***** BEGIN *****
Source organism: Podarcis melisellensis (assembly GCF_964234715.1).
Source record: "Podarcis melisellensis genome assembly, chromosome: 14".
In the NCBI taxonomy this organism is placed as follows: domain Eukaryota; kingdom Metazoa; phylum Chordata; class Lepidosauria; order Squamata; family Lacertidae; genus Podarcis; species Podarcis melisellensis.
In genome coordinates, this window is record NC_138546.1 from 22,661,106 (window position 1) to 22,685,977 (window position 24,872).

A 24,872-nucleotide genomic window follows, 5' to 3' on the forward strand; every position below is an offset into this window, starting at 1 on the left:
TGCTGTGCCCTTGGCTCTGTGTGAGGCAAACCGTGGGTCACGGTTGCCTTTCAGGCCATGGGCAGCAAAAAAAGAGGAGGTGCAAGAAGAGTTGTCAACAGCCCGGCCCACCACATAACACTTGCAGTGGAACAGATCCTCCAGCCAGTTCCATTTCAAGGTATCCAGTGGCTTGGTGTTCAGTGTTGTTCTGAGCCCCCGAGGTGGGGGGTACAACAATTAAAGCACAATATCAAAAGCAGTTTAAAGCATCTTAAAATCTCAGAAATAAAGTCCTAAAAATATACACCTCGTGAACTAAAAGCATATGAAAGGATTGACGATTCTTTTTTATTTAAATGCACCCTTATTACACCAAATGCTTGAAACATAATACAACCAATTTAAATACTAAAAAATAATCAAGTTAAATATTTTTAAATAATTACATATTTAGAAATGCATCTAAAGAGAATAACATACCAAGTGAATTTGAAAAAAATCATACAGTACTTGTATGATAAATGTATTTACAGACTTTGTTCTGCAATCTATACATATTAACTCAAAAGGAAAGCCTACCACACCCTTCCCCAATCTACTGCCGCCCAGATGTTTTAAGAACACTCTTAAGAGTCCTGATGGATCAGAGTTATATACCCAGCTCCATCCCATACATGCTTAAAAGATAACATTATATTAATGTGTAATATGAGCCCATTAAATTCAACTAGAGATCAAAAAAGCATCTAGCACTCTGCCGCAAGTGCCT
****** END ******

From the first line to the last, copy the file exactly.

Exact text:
Source organism: Podarcis melisellensis (assembly GCF_964234715.1).
Source record: "Podarcis melisellensis genome assembly, chromosome: 14".
In the NCBI taxonomy this organism is placed as follows: domain Eukaryota; kingdom Metazoa; phylum Chordata; class Lepidosauria; order Squamata; family Lacertidae; genus Podarcis; species Podarcis melisellensis.
In genome coordinates, this window is record NC_138546.1 from 22,661,106 (window position 1) to 22,685,977 (window position 24,872).

A 24,872-nucleotide genomic window follows, 5' to 3' on the forward strand; every position below is an offset into this window, starting at 1 on the left:
TGCTGTGCCCTTGGCTCTGTGTGAGGCAAACCGTGGGTCACGGTTGCCTTTCAGGCCATGGGCAGCAAAAAAAGAGGAGGTGCAAGAAGAGTTGTCAACAGCCCGGCCCACCACATAACACTTGCAGTGGAACAGATCCTCCAGCCAGTTCCATTTCAAGGTATCCAGTGGCTTGGTGTTCAGTGTTGTTCTGAGCCCCCGAGGTGGGGGGTACAACAATTAAAGCACAATATCAAAAGCAGTTTAAAGCATCTTAAAATCTCAGAAATAAAGTCCTAAAAATATACACCTCGTGAACTAAAAGCATATGAAAGGATTGACGATTCTTTTTTATTTAAATGCACCCTTATTACACCAAATGCTTGAAACATAATACAACCAATTTAAATACTAAAAAATAATCAAGTTAAATATTTTTAAATAATTACATATTTAGAAATGCATCTAAAGAGAATAACATACCAAGTGAATTTGAAAAAAATCATACAGTACTTGTATGATAAATGTATTTACAGACTTTGTTCTGCAATCTATACATATTAACTCAAAAGGAAAGCCTACCACACCCTTCCCCAATCTACTGCCGCCCAGATGTTTTAAGAACACTCTTAAGAGTCCTGATGGATCAGAGTTATATACCCAGCTCCATCCCATACATGCTTAAAAGATAACATTATATTAATGTGTAATATGAGCCCATTAAATTCAACTAGAGATCAAAAAAGCATCTAGCACTCTGCCGCAAGTGCCT